PHP provides a large number of predefined variables to any script which it runs. Many of these variables, however, cannot be fully documented as they are dependent upon which server is running, the version and setup of the server, and other factors. Some of these variables will not be available when PHP is run on the command line. For a listing of these variables, please see the section on Reserved Predefined Variables.
In PHP 4.2.0 and later, the default value for the PHP directive register_globals is off. This is a major change in PHP. Having register_globals off affects the set of predefined variables available in the global scope. For example, to get DOCUMENT_ROOT you'll use $_SERVER['DOCUMENT_ROOT'] instead of $DOCUMENT_ROOT, or $_GET['id'] from the URL http://www.example.com/test.php?id=3 instead of $id, or $_ENV['HOME'] instead of $HOME.
Using the available PHP Reserved Predefined Variables, like the superglobal arrays, is preferred.
From version 4.1.0 onward, PHP provides an additional set of predefined arrays containing variables from the web server (if applicable), the environment, and user input. These new arrays are rather special in that they are automatically global--i.e., automatically available in every scope. For this reason, they are often known as 'autoglobals' or 'superglobals'. (There is no mechanism in PHP for user-defined superglobals.) The superglobals are listed below; however, for a listing of their contents and further discussion on PHP predefined variables and their natures, please see the section Reserved Predefined Variables. Also, you'll notice how the older predefined variables ($HTTP_*_VARS) still exist.
Variable variables: Superglobals cannot be used as variable variables.
If certain variables in variables_order are not set, their appropriate PHP predefined arrays are also left empty.
Contains a reference to every variable which is currently available within the global scope of the script. The keys of this array are the names of the global variables. $GLOBALS has existed since PHP 3.
Variables set by the web server or otherwise directly related to the execution environment of the current script. Analogous to the old $HTTP_SERVER_VARS array (which is still available, but deprecated).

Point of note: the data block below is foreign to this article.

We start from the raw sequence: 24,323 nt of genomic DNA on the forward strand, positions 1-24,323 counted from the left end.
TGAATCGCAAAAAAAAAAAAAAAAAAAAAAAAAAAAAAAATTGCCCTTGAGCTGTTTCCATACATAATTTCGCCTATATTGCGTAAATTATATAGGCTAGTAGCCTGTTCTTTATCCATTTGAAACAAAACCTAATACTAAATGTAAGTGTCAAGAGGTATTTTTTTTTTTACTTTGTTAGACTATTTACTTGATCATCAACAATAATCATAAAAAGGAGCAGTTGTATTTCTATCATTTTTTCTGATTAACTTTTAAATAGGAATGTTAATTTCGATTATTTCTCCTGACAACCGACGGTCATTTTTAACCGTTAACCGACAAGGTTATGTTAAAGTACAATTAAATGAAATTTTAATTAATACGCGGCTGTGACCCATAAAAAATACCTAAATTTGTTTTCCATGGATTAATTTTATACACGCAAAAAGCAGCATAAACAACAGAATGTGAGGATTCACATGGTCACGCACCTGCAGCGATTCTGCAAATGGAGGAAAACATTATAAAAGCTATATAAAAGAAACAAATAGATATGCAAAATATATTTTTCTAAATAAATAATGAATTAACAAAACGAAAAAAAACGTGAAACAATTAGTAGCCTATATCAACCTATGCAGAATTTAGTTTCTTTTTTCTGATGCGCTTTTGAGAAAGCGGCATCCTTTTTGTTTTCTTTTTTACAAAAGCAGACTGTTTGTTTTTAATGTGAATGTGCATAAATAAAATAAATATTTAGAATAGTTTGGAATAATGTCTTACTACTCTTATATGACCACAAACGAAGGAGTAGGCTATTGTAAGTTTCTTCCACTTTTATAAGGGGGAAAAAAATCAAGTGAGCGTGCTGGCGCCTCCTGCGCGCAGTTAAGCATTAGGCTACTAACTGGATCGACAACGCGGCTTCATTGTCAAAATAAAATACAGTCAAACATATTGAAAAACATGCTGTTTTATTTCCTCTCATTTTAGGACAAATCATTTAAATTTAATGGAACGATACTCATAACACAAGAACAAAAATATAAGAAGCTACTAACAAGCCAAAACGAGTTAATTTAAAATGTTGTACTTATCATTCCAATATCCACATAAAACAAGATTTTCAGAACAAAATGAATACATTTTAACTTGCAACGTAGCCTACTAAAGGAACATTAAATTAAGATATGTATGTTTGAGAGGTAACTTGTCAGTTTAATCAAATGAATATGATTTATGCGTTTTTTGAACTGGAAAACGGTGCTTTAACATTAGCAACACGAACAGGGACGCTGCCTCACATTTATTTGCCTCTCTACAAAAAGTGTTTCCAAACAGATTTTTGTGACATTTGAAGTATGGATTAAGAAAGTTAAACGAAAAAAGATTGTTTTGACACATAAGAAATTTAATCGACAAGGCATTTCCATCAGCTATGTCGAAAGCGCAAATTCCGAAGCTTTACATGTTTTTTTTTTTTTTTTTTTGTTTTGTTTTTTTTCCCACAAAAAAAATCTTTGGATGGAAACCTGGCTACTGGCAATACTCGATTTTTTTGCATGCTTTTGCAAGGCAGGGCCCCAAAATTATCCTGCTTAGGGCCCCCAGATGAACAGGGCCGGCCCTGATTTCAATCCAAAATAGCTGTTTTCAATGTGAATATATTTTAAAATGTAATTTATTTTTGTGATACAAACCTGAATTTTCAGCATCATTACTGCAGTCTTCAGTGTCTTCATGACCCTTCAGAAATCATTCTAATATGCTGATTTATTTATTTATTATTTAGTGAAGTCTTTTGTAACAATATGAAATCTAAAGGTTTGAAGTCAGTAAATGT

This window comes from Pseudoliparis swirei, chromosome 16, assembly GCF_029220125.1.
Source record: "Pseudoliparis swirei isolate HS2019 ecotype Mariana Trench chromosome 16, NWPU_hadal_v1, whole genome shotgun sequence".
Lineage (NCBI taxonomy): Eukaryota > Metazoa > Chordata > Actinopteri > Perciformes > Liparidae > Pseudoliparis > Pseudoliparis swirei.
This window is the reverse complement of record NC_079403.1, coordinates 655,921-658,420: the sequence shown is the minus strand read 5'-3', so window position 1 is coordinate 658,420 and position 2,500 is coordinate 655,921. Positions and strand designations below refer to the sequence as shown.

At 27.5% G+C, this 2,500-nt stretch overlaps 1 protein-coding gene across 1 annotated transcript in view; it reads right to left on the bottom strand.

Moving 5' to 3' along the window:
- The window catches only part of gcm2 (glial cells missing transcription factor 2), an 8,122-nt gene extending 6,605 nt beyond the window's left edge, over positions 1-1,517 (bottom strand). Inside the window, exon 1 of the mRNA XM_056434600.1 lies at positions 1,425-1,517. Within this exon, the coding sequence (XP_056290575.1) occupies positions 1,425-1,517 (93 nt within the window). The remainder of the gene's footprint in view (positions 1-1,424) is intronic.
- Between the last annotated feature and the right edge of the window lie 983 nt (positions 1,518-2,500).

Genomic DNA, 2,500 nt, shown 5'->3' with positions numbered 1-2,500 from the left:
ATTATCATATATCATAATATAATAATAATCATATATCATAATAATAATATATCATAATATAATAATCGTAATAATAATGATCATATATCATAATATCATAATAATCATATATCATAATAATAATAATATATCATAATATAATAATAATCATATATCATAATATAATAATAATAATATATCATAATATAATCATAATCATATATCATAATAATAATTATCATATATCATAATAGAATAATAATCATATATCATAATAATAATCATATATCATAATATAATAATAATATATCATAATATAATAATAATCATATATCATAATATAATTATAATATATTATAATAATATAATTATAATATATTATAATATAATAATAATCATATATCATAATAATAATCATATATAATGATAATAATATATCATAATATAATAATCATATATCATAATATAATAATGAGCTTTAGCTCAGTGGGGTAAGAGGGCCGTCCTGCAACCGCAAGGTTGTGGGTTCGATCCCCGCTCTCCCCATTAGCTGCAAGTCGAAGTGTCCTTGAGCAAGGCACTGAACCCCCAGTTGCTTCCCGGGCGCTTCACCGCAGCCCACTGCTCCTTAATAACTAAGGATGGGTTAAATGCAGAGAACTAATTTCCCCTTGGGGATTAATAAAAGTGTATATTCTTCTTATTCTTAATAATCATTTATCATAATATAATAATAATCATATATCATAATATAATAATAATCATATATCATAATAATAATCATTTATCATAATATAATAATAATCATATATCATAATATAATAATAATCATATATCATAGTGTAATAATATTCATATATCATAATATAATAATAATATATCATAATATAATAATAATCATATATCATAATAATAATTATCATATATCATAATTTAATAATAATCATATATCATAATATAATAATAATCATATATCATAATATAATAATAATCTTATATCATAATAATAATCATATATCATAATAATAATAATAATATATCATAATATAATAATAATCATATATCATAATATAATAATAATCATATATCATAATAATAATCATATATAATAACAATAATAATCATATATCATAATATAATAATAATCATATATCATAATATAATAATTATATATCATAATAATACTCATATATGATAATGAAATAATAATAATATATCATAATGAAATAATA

Variables provided to the script via HTTP GET. Analogous to the old $HTTP_GET_VARS array (which is still available, but deprecated).
Variables provided to the script via HTTP POST. Analogous to the old $HTTP_POST_VARS array (which is still available, but deprecated).
Variables provided to the script via HTTP cookies. Analogous to the old $HTTP_COOKIE_VARS array (which is still available, but deprecated).
Variables provided to the script via HTTP post file uploads. Analogous to the old $HTTP_POST_FILES array (which is still available, but deprecated). See POST method uploads for more information.
Variables provided to the script via the environment. Analogous to the old $HTTP_ENV_VARS array (which is still available, but deprecated).
Variables provided to the script via any user input mechanism, and which therefore cannot be trusted. The presence and order of variable inclusion in this array is defined according to the variables_order configuration directive. This array has no direct analogue in versions of PHP prior to 4.1.0. See also import_request_variables().
Note: When running on the command line , this will not include the argv and argc entries; these are present in the $_SERVER array.
Variables which are currently registered to a script's session. Analogous to the old $HTTP_SESSION_VARS array (which is still available, but deprecated). See the Session handling functions section for more information.